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The Power of Conscious Habits

February 14th, 2024 Guest Posts

This is the second of three guest posts being written by for us by Ninakaye Taane-Tinorau, renowned speaker, music manager, yoga teacher, and advocate for positive change. You can read her first post here, or watch her Sobriety Chat here. Photo credit: Pose of Immortality, taken by Beka Maree at the meeting point between the Waikato and Waipaa Rivers.


Kia ora and welcome to blog two, written as I lead up to celebrating 23 years of sobriety on my 50th birthday, which is 23 April 2024.

For this blog I thought I would share a little about how important being a creature of conscious habit has been for me, and reveal some of the habits I have adopted and practice in order to keep me healthy and sober.

At some point on my recovery journey, I worked out that all the things I did each day, all the choices I made, all the habits I practiced, though sometimes so small, tiny even, had the capacity to lead me either down a path of wellbeing, or alternatively, down the path of “dis-ease”. 

Typically, the habits that led me to dis-ease were unconscious, therefore a little prickly to identify and beyond. Adopting a very conscious approach was required if I was to overhaul my habit system and create a pathway towards not only the sobriety I wanted to maintain, but a prime level of wellbeing also.

On reflection, my list of conscious habits has grown over the years to include a variety of options, as I have identified what things work for me and what don’t. I have learnt that there are some habits which must remain fairly rigid. Likewise, there are some that can be more fluid. Sometimes, as opposed to the “what” nature of the habit, it is has been more about the ”when” or the “where”. 

Some of the conscious habits that I practice are:

·      Morning karakia (traditional prayer) – this can some days be as simple as acknowledging and being grateful for my sobriety, other days as elaborate as focussed meditation and / or full recital or impromptu offering.

·      Connect with and give thanks to our taiao / environment – I try to do this most days, be it stopping at our beautiful river, or just walking barefoot (preferred after years of wearing heels in the sex industry), as I go about my day. Giving thanks to taiao reminds me every day that I am only a small part of a much bigger picture. Placing the environment at the centre helps me find the balance that my addiction didn’t allow me to experience in life.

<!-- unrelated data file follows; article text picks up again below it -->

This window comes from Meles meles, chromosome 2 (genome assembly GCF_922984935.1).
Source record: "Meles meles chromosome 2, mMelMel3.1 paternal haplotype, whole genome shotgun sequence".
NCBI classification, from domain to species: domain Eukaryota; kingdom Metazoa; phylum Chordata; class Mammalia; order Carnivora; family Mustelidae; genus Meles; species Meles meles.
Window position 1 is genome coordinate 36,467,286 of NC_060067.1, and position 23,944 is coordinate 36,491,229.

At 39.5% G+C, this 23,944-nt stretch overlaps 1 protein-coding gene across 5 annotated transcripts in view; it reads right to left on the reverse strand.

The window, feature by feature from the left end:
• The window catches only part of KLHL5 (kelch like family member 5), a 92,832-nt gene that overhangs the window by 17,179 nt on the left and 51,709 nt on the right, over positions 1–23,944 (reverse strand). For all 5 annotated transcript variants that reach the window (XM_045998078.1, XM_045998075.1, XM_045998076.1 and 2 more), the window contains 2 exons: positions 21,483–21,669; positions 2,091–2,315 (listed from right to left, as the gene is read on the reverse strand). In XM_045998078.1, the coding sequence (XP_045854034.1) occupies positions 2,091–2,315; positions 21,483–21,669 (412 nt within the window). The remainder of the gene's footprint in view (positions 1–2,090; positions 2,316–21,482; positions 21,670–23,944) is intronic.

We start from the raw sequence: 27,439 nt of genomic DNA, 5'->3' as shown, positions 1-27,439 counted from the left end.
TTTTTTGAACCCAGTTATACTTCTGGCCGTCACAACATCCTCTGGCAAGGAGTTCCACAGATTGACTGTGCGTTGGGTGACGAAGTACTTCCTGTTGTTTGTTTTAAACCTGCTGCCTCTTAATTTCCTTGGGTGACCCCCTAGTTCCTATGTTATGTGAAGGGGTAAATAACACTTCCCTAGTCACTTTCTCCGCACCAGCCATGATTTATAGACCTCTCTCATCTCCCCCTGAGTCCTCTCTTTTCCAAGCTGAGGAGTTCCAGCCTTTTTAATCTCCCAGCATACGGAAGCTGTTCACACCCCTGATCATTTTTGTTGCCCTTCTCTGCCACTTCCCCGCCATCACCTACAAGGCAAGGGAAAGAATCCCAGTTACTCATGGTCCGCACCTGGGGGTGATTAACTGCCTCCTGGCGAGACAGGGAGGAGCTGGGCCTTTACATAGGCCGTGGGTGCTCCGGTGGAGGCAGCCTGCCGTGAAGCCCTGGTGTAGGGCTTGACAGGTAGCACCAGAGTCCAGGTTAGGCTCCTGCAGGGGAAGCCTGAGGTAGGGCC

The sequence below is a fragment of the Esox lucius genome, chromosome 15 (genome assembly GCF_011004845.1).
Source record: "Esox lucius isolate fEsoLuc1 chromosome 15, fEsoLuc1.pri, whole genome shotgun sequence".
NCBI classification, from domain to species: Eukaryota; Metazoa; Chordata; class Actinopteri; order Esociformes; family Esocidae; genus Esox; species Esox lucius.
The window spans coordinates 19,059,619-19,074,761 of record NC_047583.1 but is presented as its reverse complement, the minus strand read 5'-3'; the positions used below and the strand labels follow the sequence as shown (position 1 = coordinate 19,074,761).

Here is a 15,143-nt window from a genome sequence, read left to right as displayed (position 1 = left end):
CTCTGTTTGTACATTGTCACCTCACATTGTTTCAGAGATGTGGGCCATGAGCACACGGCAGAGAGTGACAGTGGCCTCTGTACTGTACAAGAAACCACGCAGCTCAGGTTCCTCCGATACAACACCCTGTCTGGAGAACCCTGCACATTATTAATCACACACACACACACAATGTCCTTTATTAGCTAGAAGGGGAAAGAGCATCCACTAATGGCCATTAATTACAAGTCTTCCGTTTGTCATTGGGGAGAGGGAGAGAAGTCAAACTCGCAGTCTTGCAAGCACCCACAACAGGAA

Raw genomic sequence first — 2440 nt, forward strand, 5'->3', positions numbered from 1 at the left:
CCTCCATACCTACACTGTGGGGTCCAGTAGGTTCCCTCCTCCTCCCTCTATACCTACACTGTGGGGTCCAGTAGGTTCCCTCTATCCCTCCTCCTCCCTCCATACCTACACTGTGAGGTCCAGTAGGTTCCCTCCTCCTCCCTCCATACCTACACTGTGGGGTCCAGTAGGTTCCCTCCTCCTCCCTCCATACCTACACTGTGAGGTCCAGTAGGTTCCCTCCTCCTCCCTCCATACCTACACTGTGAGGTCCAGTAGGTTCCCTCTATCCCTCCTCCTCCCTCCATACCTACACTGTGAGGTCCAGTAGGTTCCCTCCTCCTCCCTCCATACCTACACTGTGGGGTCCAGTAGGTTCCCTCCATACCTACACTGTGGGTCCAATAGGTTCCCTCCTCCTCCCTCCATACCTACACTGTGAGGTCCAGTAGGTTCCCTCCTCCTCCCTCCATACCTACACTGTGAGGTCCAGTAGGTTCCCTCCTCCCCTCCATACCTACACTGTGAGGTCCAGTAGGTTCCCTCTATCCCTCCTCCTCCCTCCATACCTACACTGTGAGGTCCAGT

·      Super simple breakfast – if I feel like eating upon awakening, I deliberately simplify the start of the day and get some solid nutrients into my system by only eating 1-2 pieces (maximum) of whole fruit for breakfast, or making a fresh juice in my juicer out of veges and fruit.

·      Meal intake – I commit to only two meals a day (if I have a Super Simple Breakfast that becomes one of them), as I have found that 3 meals is too much for me. 

·      Snack – I ensure I always have healthy ready snacks in my pantry and in my car – bulk sunflower seeds, raw nuts, organic corn chips, fruit, veges etc. This helps to prevent me heading down the lane of being hungry then craving, which in the past I found then easily led me back into a mindset or practice of addiction.

·      Vitamins – I take a small bunch of them every morning and a little at night too.

·      Drink – where possible, I carry a bottle of water and / or hot cup of herbal tea with me (and tea bags), and these are the only two things I drink.

·      Exercise – 5-6 days a week I ensure I go for a walk, train at the gym or practice yoga at home. I give myself these options because then there is no excuse whatsoever for me to do nothing (unless its just that I want a break which is fine), as these options cover off any possible perceived limitations or barriers on any given day.

·      Time with my children / grandson – this is last on the list but definitely not least as it is one of the things that keeps me the most grounded and also focussed on my sobriety purpose. When I was in my addiction phase, I would hide from my family, and so I have identified this as being one very important aspect of my sobriety, to not hide and to keep a solid constant line of communciation and contact. If I don’t get to see at least one of them on a day for any reason, then I make sure I call at least one of them.

These are really just some of my habits, and I hope my sharing inspires others to reflect upon, examine or dream up ones of your own to help you on your journey. To be fair, anything goes when it comes to creating conscious habits – so long as they are something that leads us towards wellbeing, as opposed to dis-ease.

Please drop me any thoughts below – I look forward to hearing what your conscious habits might be that help to keep you on track with your sobriety. 

Ngaa manaakitanga


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